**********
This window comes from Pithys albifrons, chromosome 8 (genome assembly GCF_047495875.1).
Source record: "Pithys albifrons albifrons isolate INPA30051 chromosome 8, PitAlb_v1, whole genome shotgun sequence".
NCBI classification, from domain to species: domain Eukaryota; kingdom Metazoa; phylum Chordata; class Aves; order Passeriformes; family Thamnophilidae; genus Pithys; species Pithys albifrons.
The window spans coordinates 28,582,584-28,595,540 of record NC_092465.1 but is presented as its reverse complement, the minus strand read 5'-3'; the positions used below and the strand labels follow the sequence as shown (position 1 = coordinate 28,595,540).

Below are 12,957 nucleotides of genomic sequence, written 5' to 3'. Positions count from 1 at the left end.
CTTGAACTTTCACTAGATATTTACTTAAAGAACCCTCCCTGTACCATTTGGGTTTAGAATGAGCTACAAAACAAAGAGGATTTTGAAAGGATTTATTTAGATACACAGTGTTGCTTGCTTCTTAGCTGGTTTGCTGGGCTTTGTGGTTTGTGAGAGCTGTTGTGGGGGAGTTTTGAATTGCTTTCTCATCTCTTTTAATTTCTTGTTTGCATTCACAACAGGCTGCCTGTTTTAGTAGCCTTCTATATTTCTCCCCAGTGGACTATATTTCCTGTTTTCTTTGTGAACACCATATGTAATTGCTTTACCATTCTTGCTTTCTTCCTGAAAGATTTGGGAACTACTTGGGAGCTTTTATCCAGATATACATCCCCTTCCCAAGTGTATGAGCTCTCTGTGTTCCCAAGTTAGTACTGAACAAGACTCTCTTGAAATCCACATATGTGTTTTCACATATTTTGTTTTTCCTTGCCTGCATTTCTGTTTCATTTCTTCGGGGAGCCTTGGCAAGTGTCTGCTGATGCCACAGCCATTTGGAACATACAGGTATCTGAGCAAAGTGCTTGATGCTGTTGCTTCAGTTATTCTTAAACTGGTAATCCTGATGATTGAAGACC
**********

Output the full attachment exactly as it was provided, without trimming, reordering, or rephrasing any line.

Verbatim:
This window comes from Pithys albifrons, chromosome 8 (genome assembly GCF_047495875.1).
Source record: "Pithys albifrons albifrons isolate INPA30051 chromosome 8, PitAlb_v1, whole genome shotgun sequence".
NCBI classification, from domain to species: domain Eukaryota; kingdom Metazoa; phylum Chordata; class Aves; order Passeriformes; family Thamnophilidae; genus Pithys; species Pithys albifrons.
The window spans coordinates 28,582,584-28,595,540 of record NC_092465.1 but is presented as its reverse complement, the minus strand read 5'-3'; the positions used below and the strand labels follow the sequence as shown (position 1 = coordinate 28,595,540).

Below are 12,957 nucleotides of genomic sequence, written 5' to 3'. Positions count from 1 at the left end.
CTTGAACTTTCACTAGATATTTACTTAAAGAACCCTCCCTGTACCATTTGGGTTTAGAATGAGCTACAAAACAAAGAGGATTTTGAAAGGATTTATTTAGATACACAGTGTTGCTTGCTTCTTAGCTGGTTTGCTGGGCTTTGTGGTTTGTGAGAGCTGTTGTGGGGGAGTTTTGAATTGCTTTCTCATCTCTTTTAATTTCTTGTTTGCATTCACAACAGGCTGCCTGTTTTAGTAGCCTTCTATATTTCTCCCCAGTGGACTATATTTCCTGTTTTCTTTGTGAACACCATATGTAATTGCTTTACCATTCTTGCTTTCTTCCTGAAAGATTTGGGAACTACTTGGGAGCTTTTATCCAGATATACATCCCCTTCCCAAGTGTATGAGCTCTCTGTGTTCCCAAGTTAGTACTGAACAAGACTCTCTTGAAATCCACATATGTGTTTTCACATATTTTGTTTTTCCTTGCCTGCATTTCTGTTTCATTTCTTCGGGGAGCCTTGGCAAGTGTCTGCTGATGCCACAGCCATTTGGAACATACAGGTATCTGAGCAAAGTGCTTGATGCTGTTGCTTCAGTTATTCTTAAACTGGTAATCCTGATGATTGAAGACC